As we get into the new year, a lot of farmers are concerned about cash flow on their farming operations. With inflated interest rates, a higher cost of production, lower commodity prices, and rising equipment costs, it’s tougher to squeeze that quarter out of a penny, or however the saying goes, but you get the idea.

I haven’t given you my thoughts on equipment values and where they are heading in a while, so I figured this might be a good time to look into the new year and what it may mean for future equipment purchases.

Make no mistake about it, we will feel the effects of slower production brought on by the pandemic for years to come. Never in our history have we seen such an abrupt slowdown in manufacturing of equipment and parts.

Brighter days ahead

Fortunately, we should again start to see equipment line up on dealers’ yards this year. The manufacturers are already starting to ask for more orders from their dealers, which means they do not have all of their production slots full for 2024. This was not the case two years ago. Manufacturers were turning down orders, as they could not fill them.

In the past, when the equipment manufacturers were searching for orders, this would be a good thing for the end user. It would lead to higher incentives to purchase new equipment and drive more used equipment into the market. Now, the large amount of used equipment being traded in is at least 5 years old and has higher hours and bale counts. The search for low-hour, 2- or 3-year-old units is still tough sledding. The previous normal number of units is just not there.

Some of the larger manufacturers are back to pushing the multi-unit discount (MUD) deals to move a larger portion of their new inventory. These multi-deals were really hard to come by two years ago. Thus, the inventory of these 2- and 3-year-old units is not out there. With the low-hour units being hard to find, this has led to the older machines having elevated pricing relative to the actual market.

Larger machines like choppers and big square balers are going to be set up for a big difference between new and used later this year. When the manufacturers start offering lower interest rates coupled with some incentives to purchase new, this will lead to some new sales with trades coming into the market.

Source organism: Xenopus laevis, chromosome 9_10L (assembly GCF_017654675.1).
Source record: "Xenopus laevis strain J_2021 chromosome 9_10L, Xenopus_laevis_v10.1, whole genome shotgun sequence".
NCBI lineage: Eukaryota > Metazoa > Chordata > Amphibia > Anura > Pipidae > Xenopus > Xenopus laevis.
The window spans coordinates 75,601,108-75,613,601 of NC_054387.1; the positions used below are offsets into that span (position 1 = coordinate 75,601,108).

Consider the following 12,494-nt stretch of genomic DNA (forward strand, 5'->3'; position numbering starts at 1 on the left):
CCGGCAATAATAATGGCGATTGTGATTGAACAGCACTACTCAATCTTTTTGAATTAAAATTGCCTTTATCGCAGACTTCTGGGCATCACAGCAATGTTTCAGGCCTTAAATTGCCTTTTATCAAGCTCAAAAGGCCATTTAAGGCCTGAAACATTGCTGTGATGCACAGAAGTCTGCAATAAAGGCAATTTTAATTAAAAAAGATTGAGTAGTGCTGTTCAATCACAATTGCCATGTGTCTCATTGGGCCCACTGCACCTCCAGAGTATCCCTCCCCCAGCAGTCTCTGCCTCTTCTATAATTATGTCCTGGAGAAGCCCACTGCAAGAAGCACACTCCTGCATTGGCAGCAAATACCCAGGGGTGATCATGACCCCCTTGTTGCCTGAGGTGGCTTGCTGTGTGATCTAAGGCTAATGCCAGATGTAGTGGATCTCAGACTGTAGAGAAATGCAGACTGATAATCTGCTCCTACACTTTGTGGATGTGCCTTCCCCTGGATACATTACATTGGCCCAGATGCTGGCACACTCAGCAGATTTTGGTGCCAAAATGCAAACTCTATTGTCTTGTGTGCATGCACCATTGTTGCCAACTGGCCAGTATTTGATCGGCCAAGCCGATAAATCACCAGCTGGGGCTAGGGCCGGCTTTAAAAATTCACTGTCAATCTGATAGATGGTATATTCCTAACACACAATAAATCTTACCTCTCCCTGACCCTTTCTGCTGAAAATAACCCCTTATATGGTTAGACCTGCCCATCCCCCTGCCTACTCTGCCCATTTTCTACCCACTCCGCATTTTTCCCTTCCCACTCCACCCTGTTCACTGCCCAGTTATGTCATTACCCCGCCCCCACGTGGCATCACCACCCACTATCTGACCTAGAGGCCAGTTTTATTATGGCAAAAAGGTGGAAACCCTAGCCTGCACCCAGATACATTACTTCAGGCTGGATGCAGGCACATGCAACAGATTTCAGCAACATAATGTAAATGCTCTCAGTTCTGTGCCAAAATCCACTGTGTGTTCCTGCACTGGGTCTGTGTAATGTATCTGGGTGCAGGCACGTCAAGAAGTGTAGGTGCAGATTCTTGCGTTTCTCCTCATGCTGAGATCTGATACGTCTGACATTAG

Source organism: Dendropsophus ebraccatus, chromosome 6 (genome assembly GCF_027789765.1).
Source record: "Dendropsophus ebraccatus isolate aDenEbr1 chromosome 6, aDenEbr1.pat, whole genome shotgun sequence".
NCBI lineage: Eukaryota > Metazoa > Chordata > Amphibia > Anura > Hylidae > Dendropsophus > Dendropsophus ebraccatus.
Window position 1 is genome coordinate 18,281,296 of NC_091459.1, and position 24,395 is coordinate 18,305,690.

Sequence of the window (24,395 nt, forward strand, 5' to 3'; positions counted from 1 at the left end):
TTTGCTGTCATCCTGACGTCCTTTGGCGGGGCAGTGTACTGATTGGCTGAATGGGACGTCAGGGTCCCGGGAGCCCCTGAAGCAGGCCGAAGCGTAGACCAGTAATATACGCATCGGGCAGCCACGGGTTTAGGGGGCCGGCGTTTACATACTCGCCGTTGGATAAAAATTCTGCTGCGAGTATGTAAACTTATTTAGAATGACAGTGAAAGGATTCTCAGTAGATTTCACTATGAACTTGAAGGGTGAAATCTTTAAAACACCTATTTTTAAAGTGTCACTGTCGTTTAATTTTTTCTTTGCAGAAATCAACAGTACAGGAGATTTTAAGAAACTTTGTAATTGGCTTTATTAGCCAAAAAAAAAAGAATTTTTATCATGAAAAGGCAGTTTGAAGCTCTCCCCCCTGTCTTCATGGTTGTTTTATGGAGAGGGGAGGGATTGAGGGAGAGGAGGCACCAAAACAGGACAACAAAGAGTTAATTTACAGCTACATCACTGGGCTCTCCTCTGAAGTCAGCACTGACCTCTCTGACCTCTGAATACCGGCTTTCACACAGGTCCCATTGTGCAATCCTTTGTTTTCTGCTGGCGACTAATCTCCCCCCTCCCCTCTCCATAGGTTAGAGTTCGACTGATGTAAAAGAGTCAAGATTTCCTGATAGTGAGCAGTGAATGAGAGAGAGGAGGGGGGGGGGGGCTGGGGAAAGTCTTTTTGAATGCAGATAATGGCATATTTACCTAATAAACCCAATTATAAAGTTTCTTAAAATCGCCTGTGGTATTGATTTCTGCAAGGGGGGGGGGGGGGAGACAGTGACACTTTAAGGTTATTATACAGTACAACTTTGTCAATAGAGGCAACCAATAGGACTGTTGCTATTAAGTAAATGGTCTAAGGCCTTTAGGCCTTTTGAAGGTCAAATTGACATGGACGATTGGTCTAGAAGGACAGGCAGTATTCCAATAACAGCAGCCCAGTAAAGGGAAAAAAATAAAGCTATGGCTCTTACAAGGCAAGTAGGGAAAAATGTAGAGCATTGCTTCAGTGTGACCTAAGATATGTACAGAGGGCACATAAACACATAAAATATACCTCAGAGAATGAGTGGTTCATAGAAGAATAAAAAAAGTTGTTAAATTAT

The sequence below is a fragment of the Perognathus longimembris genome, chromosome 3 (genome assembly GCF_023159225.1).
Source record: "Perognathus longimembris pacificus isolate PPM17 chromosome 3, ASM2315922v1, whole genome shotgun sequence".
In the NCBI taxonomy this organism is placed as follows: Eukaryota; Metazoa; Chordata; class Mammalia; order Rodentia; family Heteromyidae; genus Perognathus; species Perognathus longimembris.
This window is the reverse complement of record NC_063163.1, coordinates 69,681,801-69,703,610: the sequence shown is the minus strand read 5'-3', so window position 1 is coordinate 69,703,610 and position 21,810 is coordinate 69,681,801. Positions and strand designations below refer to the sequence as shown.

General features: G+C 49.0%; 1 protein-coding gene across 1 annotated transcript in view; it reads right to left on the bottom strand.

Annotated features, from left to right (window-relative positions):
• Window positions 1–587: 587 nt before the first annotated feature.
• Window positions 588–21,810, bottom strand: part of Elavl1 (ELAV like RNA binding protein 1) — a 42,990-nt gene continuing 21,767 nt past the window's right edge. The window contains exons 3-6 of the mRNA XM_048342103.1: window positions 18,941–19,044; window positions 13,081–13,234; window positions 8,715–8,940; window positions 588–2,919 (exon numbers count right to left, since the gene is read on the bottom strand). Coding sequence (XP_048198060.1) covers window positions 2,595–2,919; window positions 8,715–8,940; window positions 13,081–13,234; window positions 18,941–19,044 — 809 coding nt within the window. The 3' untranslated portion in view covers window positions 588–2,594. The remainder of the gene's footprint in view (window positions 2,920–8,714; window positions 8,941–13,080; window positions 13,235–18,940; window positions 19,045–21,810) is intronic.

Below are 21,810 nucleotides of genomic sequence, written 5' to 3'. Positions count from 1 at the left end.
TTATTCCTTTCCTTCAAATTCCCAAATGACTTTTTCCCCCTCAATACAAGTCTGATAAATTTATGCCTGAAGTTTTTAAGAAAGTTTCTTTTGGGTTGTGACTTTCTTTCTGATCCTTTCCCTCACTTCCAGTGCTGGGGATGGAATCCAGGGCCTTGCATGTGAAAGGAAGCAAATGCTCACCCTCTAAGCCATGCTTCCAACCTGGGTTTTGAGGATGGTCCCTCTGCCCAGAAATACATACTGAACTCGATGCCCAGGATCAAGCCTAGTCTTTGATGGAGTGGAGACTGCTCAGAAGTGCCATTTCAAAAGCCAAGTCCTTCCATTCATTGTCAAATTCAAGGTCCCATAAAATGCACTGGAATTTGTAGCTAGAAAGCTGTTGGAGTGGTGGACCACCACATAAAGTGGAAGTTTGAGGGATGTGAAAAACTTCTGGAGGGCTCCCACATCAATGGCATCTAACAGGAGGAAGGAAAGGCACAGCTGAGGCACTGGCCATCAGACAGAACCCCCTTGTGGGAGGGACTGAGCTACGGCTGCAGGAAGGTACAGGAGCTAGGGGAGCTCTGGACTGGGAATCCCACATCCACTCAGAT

High interest adds to cost

I think the trouble will be finding the buyer for the used chopper that may cost $400,000, and this customer will have to finance it at 6.5% for five years. Such a scenario will almost certainly add $70,000 just in interest to the cost of the used unit. So, as a used machinery customer, when you know that you have to possibly add $50,000 to $100,000 to the purchase price for interest, I think that will be a major factor into what a customer is willing to spend on a used unit.

There will still be the exceptions at auctions and farm sales, but for a lot of smaller farmers, they are starting to have flashbacks of the late 1970s and early 1980s. In those days, you didn’t (or couldn’t) finance everything and tried your best to make cash purchases. I think this mentality will surface once again, though with the cost of equipment today, we may not be able pay for the entire unit, but rather try to put 50% to 75% down to get the payments affordable and limit the interest portion of the transaction.

Look for a new deal

If you are looking to purchase equipment this year, I think there will be some deals to be had on new equipment, which will be coupled with reduced interest rates. On the used side, I still believe that patience will win out. Do some homework on the values of the used equipment you are looking for.

Finally, don’t be afraid to purchase something from far away. Use your local dealership that you trust to help you purchase and inspect the used unit. Most dealers would rather keep you as a customer for parts and service than lose you because they’re upset you didn’t purchase a used unit from them. Being honest and upfront has always worked best for me.

This article appeared in the March 2024 issue of Hay & Forage Grower on page 34.

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